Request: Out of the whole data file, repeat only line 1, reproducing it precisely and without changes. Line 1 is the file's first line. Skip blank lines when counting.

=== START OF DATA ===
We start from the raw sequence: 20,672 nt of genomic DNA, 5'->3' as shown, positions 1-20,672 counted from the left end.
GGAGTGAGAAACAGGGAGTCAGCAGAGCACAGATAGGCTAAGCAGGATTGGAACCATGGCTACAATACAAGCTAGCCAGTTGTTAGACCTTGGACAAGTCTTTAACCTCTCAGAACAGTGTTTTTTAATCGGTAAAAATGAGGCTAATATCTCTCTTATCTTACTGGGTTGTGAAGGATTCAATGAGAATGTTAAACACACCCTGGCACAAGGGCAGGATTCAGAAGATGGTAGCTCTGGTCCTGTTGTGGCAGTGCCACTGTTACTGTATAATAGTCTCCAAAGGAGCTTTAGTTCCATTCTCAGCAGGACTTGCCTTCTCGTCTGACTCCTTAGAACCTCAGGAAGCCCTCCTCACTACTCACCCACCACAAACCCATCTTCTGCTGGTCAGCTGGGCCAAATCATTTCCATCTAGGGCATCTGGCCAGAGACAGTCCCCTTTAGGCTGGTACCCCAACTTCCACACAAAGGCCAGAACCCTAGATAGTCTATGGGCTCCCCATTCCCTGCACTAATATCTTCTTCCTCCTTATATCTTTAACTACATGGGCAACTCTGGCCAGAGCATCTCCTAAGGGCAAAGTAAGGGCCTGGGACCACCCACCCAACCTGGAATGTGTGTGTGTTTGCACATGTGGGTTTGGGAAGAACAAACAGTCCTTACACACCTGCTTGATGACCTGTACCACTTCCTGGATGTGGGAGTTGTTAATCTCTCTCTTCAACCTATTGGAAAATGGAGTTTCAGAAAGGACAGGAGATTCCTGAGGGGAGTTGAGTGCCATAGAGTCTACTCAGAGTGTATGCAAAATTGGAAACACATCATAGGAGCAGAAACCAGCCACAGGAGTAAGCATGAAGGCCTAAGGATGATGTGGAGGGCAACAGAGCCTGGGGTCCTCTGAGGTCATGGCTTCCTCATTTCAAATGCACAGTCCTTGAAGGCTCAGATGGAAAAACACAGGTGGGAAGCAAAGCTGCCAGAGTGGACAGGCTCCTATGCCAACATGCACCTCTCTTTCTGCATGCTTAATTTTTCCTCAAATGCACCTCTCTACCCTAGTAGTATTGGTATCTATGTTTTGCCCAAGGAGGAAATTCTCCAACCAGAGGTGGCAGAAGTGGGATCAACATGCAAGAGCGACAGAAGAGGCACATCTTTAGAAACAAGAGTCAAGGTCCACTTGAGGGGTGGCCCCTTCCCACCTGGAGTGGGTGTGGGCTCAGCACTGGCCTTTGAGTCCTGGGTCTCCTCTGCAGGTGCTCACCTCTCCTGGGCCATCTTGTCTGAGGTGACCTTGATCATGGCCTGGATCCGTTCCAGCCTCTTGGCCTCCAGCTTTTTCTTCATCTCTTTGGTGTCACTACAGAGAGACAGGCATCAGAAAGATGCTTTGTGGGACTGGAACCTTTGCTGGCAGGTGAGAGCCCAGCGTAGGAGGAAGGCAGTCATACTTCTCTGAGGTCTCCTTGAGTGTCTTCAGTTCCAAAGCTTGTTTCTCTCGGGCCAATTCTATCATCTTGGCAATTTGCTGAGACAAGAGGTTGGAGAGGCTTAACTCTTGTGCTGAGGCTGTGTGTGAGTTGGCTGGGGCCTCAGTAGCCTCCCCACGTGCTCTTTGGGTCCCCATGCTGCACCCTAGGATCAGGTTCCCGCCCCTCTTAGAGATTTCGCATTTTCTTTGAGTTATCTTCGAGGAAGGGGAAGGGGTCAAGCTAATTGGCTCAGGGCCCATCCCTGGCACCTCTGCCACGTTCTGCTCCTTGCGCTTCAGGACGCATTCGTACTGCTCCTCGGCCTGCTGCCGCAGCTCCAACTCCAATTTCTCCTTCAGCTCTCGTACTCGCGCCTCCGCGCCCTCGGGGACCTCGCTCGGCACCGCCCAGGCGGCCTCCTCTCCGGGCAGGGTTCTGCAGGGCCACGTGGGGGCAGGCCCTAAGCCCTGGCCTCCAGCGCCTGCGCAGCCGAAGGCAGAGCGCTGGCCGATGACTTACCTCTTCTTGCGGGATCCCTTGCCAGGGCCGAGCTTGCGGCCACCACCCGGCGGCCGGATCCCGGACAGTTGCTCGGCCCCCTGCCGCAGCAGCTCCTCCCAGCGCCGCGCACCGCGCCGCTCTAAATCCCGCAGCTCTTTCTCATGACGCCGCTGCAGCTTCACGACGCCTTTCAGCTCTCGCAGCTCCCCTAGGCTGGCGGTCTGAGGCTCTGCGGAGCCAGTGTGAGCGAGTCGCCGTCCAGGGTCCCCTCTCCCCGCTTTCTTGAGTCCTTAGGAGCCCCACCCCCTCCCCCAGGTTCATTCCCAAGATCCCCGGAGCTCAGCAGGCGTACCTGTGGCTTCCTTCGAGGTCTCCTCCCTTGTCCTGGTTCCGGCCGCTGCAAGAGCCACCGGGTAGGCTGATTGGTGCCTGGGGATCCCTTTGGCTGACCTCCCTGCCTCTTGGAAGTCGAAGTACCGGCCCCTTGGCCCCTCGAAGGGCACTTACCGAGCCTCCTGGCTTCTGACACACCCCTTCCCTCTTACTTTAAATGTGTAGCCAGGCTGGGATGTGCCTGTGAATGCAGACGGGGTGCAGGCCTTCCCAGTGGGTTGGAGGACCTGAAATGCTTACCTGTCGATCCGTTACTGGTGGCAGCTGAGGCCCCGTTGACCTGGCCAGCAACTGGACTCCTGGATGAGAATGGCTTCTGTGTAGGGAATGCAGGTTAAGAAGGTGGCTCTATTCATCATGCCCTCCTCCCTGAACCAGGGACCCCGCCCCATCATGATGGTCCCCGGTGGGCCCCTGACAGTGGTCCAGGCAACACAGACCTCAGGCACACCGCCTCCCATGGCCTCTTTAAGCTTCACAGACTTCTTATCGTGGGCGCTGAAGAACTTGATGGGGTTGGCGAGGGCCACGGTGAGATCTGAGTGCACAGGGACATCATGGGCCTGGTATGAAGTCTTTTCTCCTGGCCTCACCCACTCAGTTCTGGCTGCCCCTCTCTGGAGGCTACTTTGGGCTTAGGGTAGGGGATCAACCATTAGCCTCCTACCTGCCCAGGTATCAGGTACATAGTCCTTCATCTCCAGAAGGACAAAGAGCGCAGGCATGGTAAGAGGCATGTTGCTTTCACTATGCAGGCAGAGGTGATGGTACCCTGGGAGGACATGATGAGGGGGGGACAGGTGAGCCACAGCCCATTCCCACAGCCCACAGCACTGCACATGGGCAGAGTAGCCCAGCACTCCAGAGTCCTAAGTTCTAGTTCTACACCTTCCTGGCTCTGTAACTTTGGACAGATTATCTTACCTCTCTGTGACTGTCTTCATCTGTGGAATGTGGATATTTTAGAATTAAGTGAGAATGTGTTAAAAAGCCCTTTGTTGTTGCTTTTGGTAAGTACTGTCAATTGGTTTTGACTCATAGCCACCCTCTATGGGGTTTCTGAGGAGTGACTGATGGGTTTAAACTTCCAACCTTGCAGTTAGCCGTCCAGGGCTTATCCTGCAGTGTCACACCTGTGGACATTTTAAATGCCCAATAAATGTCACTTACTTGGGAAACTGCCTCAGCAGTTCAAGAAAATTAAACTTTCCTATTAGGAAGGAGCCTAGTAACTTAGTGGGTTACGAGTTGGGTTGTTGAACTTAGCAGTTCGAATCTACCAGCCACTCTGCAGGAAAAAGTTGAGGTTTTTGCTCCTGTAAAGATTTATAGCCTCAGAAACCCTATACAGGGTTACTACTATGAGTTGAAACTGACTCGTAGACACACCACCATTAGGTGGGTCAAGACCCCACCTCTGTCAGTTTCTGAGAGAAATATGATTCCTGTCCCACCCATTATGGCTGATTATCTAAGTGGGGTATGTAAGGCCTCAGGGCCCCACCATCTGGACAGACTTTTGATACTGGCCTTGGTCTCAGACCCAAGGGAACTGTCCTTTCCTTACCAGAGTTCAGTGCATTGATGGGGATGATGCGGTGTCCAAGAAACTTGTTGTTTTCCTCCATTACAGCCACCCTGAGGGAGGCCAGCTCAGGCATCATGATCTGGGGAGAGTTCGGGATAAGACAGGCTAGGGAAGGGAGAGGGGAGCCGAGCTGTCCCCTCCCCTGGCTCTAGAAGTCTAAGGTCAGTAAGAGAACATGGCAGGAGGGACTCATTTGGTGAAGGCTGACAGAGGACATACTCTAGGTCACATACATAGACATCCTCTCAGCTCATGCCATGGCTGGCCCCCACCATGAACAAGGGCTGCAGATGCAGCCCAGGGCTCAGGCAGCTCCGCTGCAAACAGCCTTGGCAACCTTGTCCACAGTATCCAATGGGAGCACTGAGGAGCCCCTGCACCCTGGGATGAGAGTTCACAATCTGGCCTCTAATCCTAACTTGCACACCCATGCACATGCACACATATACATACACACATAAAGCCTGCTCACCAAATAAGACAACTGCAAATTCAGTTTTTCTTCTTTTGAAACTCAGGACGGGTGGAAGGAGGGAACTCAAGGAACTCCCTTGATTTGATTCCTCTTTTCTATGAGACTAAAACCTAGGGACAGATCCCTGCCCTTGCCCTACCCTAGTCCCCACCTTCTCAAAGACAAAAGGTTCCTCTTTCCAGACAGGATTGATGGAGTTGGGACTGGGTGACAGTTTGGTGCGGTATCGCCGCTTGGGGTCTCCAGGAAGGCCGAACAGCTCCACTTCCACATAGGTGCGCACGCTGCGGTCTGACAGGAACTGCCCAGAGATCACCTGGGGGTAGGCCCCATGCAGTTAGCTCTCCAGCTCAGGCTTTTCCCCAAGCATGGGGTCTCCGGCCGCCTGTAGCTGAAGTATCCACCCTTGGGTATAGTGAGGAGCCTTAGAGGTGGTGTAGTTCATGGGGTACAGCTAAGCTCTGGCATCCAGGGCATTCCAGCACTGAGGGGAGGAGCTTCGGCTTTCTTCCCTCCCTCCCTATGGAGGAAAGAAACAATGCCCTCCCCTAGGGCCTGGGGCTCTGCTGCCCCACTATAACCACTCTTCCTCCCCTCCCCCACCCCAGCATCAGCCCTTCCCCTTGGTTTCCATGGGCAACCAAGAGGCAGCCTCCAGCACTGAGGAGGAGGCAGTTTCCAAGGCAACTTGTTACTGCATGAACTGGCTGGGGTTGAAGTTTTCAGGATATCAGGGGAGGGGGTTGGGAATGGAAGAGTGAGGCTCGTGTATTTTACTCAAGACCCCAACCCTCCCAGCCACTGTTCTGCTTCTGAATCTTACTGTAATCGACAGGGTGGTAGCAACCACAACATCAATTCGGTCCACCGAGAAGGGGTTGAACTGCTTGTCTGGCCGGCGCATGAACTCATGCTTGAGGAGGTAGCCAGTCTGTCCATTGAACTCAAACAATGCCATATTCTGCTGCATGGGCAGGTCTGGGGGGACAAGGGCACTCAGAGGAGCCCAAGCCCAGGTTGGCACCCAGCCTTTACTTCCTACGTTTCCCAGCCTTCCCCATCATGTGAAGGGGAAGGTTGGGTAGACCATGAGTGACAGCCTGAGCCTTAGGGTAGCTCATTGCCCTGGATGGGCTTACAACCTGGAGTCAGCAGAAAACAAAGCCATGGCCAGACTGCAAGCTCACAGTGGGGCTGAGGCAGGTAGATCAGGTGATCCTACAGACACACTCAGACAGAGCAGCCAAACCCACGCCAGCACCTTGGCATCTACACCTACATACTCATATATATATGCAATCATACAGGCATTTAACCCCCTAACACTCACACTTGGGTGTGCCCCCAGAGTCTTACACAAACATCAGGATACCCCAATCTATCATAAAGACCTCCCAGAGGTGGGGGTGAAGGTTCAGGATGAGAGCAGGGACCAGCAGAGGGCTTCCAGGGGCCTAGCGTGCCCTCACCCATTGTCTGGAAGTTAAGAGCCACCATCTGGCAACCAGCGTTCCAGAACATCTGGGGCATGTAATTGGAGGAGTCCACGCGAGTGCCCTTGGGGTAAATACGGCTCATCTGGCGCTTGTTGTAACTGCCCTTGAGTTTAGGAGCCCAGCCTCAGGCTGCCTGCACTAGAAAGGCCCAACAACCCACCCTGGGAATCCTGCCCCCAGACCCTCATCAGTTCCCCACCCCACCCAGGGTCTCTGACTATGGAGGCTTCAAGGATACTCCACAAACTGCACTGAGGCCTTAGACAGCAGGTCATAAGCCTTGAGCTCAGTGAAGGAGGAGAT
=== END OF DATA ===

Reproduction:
We start from the raw sequence: 20,672 nt of genomic DNA, 5'->3' as shown, positions 1-20,672 counted from the left end.